Blue Line Extension open houses begin March 20

A video visualizing the Golden Valley Road station. (Video courtesy of Blue Line Extension Project Office)

The Blue Line Extension project staff members are gearing up for a round of open houses beginning March 20 in Robbinsdale, Golden Valley, Crystal, Minneapolis and Brooklyn Park.
The light rail transit planners have completed approximately 60 percent of design and engineering for the 13-mile light rail line and the open houses will provide an opportunity for residents to learn about the design process, review design concepts and give feedback.
The project’s Corridor Management Committee met March 9 to discuss some of the new designs and other areas of interest for the $1.536 billion project.
The committee viewed a video visualizing the Golden Valley Road station. It is the first station-specific video released for the light rail planned to run from Target Field Station in Minneapolis through Golden Valley, Robbinsdale, Crystal and Brooklyn Park.
Construction coordination was a topic of interest at the meeting.
Project staff members are beginning discussions with other agencies regarding construction coordination because several infrastructure projects will be occurring at the same time.
“It has become apparent that construction coordination is going to be a popular topic,” said Jim Toulouse, engineering manager for the rail project. “The number of projects is pretty substantial and will have a pretty big impact on people trying to get around in this area.”
The Blue Line Extension’s construction schedule is anticipated to run from 2018 to 2021. The Southwest light rail is expected to begin construction later this year and run through 2020. The C Line, a rapid bus service running from Minneapolis to Brooklyn Center, is schedule for construction from 2018 to 2019. Additionally, street improvements will occur on Penn Avenue this year through 2020 and on Glenwood Avenue in 2019. Construction on Interstate 94 begins this year and continues in 2018 and work on Interstate 35W and Lake Street begins this year and continues through 2021.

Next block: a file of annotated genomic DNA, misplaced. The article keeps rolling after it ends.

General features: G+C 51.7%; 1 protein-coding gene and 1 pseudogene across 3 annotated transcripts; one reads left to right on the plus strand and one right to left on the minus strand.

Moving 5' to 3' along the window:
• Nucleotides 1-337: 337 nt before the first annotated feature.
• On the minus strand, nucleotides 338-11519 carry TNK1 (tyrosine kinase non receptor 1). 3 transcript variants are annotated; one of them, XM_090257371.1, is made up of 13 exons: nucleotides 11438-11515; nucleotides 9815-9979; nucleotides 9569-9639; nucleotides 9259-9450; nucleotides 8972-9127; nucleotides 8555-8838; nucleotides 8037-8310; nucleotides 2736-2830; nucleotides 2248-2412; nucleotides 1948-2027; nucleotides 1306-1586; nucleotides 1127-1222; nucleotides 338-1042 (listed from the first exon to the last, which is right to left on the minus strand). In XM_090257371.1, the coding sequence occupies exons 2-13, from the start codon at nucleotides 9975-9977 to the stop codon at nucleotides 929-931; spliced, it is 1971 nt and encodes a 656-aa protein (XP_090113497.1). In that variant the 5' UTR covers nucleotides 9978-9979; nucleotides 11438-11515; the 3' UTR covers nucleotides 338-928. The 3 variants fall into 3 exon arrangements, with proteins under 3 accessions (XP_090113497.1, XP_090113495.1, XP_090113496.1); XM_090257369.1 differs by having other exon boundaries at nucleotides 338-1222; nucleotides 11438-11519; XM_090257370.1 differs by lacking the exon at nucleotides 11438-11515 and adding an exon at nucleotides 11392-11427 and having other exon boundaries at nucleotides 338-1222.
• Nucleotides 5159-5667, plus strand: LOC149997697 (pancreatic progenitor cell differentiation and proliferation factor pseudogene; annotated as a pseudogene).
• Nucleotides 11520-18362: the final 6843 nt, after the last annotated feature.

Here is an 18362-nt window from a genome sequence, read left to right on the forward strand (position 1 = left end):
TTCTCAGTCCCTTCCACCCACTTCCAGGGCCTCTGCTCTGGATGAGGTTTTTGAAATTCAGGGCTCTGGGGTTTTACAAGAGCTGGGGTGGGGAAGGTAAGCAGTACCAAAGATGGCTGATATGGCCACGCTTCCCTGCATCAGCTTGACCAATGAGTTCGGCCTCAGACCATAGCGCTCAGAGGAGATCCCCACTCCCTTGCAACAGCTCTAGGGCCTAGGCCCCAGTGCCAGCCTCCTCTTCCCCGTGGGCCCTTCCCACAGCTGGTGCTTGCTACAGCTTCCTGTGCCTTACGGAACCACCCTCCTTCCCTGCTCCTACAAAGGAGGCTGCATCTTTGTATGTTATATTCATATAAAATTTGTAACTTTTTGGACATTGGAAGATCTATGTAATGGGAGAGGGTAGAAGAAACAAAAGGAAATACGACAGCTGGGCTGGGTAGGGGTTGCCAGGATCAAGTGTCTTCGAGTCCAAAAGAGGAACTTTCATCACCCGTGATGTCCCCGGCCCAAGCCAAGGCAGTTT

Project staff members are participating in agency coordination meetings and construction staging meetings and are working to develop an interagency construction communications plan.
The committee also reviewed new design concepts for the Penn Avenue and Van White Boulevard stations.
In November 2016, Minneapolis residents provided feedback on station designs. The community desired a more unique design and a warmer or more attention-getting color palette.
Since then, project staff members looked at glass panels with a film, similar to Amundson Hall at the University of Minnesota, metal that appears to change colors depending on the viewing angle and when sunlight reflects off the panel, similar to the University’s Children’s Hospital, or stamped metal shingles, similar to the Walker Library in Minneapolis.
“We’re trying to come up with a material that provides that destination (feel),” said Alicia Vap, assistant director of Metro Transit.
Trees were another topic of discussion for the committee.
According to project staff members, more than 360 trees will be impacted along Olson Memorial Highway due to the light rail construction.
According to Vap, approximately 20 percent of the trees being removed are ash trees, which are trees most communities are removing due to Emerald Ash Borer.
“That’s a positive,” Vap said.
Of the 360 trees impacted, 50 trees will be relocated to nearby parks in north Minneapolis.
Staff members and Minneapolis Parks and Recreation Board are collaborating to create a planting plan. Right now that plan includes planting trees along the boulevard to frame the street and provide an urban canopy.
One significant historical element to the project is the Floyd B. Olson Memorial Statue. The statue of Olson, a former governor of Minnesota, was erected in 1940. The statue stands near the intersection of Olson Memorial Highway and Penn Avenue. The statue must move to prevent it from being “indirectly adversely effected by construction,” but no location has been determined.
The committee’s next meeting is scheduled for April 13.

Contact Gina Purcell at [email protected]